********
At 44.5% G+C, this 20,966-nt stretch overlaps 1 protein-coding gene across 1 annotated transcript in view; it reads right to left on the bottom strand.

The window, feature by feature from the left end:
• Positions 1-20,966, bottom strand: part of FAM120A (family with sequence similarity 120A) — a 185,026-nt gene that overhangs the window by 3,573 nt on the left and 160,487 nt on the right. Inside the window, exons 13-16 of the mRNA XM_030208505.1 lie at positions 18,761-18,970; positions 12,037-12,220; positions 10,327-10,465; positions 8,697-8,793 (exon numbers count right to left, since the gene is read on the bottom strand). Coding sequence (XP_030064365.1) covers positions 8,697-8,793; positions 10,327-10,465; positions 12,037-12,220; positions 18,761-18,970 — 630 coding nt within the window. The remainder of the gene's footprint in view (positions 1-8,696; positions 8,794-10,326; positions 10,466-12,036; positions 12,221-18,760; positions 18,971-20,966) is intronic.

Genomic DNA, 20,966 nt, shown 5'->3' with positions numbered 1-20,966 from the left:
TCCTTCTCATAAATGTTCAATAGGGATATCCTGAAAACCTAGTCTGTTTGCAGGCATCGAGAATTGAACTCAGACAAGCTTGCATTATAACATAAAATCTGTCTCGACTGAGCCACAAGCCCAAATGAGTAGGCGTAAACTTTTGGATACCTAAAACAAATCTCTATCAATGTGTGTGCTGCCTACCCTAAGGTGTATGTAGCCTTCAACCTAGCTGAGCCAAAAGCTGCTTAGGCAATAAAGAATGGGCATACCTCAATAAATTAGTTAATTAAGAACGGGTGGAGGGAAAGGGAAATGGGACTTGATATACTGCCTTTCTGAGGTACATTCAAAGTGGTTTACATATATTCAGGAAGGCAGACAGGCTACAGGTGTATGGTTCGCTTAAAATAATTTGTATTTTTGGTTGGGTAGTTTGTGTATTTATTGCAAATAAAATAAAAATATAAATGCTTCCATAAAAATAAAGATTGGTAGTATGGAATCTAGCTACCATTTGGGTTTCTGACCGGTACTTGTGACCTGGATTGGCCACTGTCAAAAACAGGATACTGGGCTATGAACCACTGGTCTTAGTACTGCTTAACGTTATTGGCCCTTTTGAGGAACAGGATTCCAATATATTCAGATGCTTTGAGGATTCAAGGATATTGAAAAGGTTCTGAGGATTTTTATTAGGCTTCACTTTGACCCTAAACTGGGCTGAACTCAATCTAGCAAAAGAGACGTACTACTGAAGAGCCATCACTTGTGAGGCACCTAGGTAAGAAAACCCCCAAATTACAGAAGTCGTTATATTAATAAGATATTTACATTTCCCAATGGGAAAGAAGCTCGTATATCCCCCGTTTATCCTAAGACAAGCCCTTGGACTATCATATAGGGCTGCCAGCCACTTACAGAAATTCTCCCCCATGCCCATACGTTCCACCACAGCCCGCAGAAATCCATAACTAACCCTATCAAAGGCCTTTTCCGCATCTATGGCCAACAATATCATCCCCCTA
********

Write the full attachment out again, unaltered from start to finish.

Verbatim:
At 44.5% G+C, this 20,966-nt stretch overlaps 1 protein-coding gene across 1 annotated transcript in view; it reads right to left on the bottom strand.

The window, feature by feature from the left end:
• Positions 1-20,966, bottom strand: part of FAM120A (family with sequence similarity 120A) — a 185,026-nt gene that overhangs the window by 3,573 nt on the left and 160,487 nt on the right. Inside the window, exons 13-16 of the mRNA XM_030208505.1 lie at positions 18,761-18,970; positions 12,037-12,220; positions 10,327-10,465; positions 8,697-8,793 (exon numbers count right to left, since the gene is read on the bottom strand). Coding sequence (XP_030064365.1) covers positions 8,697-8,793; positions 10,327-10,465; positions 12,037-12,220; positions 18,761-18,970 — 630 coding nt within the window. The remainder of the gene's footprint in view (positions 1-8,696; positions 8,794-10,326; positions 10,466-12,036; positions 12,221-18,760; positions 18,971-20,966) is intronic.

Genomic DNA, 20,966 nt, shown 5'->3' with positions numbered 1-20,966 from the left:
TCCTTCTCATAAATGTTCAATAGGGATATCCTGAAAACCTAGTCTGTTTGCAGGCATCGAGAATTGAACTCAGACAAGCTTGCATTATAACATAAAATCTGTCTCGACTGAGCCACAAGCCCAAATGAGTAGGCGTAAACTTTTGGATACCTAAAACAAATCTCTATCAATGTGTGTGCTGCCTACCCTAAGGTGTATGTAGCCTTCAACCTAGCTGAGCCAAAAGCTGCTTAGGCAATAAAGAATGGGCATACCTCAATAAATTAGTTAATTAAGAACGGGTGGAGGGAAAGGGAAATGGGACTTGATATACTGCCTTTCTGAGGTACATTCAAAGTGGTTTACATATATTCAGGAAGGCAGACAGGCTACAGGTGTATGGTTCGCTTAAAATAATTTGTATTTTTGGTTGGGTAGTTTGTGTATTTATTGCAAATAAAATAAAAATATAAATGCTTCCATAAAAATAAAGATTGGTAGTATGGAATCTAGCTACCATTTGGGTTTCTGACCGGTACTTGTGACCTGGATTGGCCACTGTCAAAAACAGGATACTGGGCTATGAACCACTGGTCTTAGTACTGCTTAACGTTATTGGCCCTTTTGAGGAACAGGATTCCAATATATTCAGATGCTTTGAGGATTCAAGGATATTGAAAAGGTTCTGAGGATTTTTATTAGGCTTCACTTTGACCCTAAACTGGGCTGAACTCAATCTAGCAAAAGAGACGTACTACTGAAGAGCCATCACTTGTGAGGCACCTAGGTAAGAAAACCCCCAAATTACAGAAGTCGTTATATTAATAAGATATTTACATTTCCCAATGGGAAAGAAGCTCGTATATCCCCCGTTTATCCTAAGACAAGCCCTTGGACTATCATATAGGGCTGCCAGCCACTTACAGAAATTCTCCCCCATGCCCATACGTTCCACCACAGCCCGCAGAAATCCATAACTAACCCTATCAAAGGCCTTTTCCGCATCTATGGCCAACAATATCATCCCCCTA